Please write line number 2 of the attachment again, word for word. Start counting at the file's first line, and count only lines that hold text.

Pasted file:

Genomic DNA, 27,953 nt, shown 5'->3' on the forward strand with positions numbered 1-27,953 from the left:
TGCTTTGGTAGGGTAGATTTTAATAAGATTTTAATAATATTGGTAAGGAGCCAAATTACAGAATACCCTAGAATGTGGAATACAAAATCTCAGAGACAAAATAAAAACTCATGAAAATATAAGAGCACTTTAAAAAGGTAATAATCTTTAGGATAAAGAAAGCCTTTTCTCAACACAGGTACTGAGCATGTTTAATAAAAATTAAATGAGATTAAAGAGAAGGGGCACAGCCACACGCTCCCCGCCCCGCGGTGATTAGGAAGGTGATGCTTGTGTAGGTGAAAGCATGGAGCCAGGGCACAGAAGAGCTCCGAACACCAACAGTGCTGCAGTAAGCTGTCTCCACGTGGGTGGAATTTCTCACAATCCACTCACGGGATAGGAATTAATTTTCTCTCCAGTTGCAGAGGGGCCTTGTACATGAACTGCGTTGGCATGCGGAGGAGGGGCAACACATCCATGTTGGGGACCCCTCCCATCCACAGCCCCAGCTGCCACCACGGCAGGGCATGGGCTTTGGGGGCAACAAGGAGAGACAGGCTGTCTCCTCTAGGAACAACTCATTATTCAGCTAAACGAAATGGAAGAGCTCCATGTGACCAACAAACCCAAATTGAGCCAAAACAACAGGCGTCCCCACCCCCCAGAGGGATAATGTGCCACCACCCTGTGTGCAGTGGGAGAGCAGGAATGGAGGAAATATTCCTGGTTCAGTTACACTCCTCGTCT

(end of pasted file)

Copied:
TGCTTTGGTAGGGTAGATTTTAATAAGATTTTAATAATATTGGTAAGGAGCCAAATTACAGAATACCCTAGAATGTGGAATACAAAATCTCAGAGACAAAATAAAAACTCATGAAAATATAAGAGCACTTTAAAAAGGTAATAATCTTTAGGATAAAGAAAGCCTTTTCTCAACACAGGTACTGAGCATGTTTAATAAAAATTAAATGAGATTAAAGAGAAGGGGCACAGCCACACGCTCCCCGCCCCGCGGTGATTAGGAAGGTGATGCTTGTGTAGGTGAAAGCATGGAGCCAGGGCACAGAAGAGCTCCGAACACCAACAGTGCTGCAGTAAGCTGTCTCCACGTGGGTGGAATTTCTCACAATCCACTCACGGGATAGGAATTAATTTTCTCTCCAGTTGCAGAGGGGCCTTGTACATGAACTGCGTTGGCATGCGGAGGAGGGGCAACACATCCATGTTGGGGACCCCTCCCATCCACAGCCCCAGCTGCCACCACGGCAGGGCATGGGCTTTGGGGGCAACAAGGAGAGACAGGCTGTCTCCTCTAGGAACAACTCATTATTCAGCTAAACGAAATGGAAGAGCTCCATGTGACCAACAAACCCAAATTGAGCCAAAACAACAGGCGTCCCCACCCCCCAGAGGGATAATGTGCCACCACCCTGTGTGCAGTGGGAGAGCAGGAATGGAGGAAATATTCCTGGTTCAGTTACACTCCTCGTCT